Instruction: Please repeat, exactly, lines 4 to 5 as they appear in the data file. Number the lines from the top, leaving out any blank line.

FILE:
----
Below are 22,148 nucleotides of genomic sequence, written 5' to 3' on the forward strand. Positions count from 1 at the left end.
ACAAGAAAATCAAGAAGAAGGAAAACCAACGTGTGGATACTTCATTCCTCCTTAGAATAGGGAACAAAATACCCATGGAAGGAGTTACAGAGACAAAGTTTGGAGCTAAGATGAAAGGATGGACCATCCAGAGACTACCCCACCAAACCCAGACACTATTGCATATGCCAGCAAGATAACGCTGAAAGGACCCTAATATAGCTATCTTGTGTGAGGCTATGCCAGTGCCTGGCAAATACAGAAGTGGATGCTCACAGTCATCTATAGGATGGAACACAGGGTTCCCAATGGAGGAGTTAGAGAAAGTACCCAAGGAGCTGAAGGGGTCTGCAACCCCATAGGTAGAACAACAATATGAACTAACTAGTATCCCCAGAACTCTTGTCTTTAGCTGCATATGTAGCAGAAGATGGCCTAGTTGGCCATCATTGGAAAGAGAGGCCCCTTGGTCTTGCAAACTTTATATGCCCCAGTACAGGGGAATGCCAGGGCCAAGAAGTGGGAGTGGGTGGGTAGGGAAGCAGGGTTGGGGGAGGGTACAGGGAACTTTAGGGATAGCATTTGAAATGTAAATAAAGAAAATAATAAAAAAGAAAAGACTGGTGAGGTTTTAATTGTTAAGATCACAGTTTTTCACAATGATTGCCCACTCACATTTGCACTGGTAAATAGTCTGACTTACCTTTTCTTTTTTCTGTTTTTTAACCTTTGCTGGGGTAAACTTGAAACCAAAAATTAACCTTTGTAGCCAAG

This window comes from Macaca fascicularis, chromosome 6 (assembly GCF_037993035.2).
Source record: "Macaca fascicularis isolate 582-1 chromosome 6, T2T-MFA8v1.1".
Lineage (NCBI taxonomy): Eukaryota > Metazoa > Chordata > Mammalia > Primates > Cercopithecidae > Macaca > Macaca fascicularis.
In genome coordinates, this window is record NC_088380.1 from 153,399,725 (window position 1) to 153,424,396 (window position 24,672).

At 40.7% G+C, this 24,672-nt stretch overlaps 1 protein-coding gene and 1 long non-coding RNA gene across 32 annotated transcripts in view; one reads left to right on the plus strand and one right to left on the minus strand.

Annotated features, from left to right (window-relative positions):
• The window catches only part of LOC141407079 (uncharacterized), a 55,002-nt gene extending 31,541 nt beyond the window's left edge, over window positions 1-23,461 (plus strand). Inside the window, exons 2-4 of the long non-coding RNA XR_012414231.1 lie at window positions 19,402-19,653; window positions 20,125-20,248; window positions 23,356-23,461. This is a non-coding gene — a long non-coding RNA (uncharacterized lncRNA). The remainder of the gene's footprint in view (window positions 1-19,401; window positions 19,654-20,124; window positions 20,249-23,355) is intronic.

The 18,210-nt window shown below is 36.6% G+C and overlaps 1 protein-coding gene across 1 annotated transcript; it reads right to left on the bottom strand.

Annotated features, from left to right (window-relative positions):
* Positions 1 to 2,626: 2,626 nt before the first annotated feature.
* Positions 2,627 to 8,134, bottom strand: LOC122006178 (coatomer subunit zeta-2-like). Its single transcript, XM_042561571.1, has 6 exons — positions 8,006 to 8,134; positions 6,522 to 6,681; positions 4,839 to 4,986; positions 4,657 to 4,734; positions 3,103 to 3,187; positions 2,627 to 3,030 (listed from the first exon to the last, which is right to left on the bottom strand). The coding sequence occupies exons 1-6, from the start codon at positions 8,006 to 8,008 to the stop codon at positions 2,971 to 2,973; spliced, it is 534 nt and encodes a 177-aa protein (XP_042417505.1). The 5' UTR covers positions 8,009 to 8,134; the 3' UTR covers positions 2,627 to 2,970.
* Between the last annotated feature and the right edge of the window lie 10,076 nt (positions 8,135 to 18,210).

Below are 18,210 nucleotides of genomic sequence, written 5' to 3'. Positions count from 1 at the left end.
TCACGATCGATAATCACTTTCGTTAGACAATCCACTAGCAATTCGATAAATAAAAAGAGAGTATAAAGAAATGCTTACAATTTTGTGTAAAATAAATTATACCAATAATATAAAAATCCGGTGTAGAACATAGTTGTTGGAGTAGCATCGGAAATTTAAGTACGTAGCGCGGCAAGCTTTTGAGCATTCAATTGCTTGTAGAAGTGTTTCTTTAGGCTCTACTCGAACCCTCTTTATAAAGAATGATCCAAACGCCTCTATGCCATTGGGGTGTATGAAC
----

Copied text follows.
Source record: "Macaca fascicularis isolate 582-1 chromosome 6, T2T-MFA8v1.1".
Lineage (NCBI taxonomy): Eukaryota > Metazoa > Chordata > Mammalia > Primates > Cercopithecidae > Macaca > Macaca fascicularis.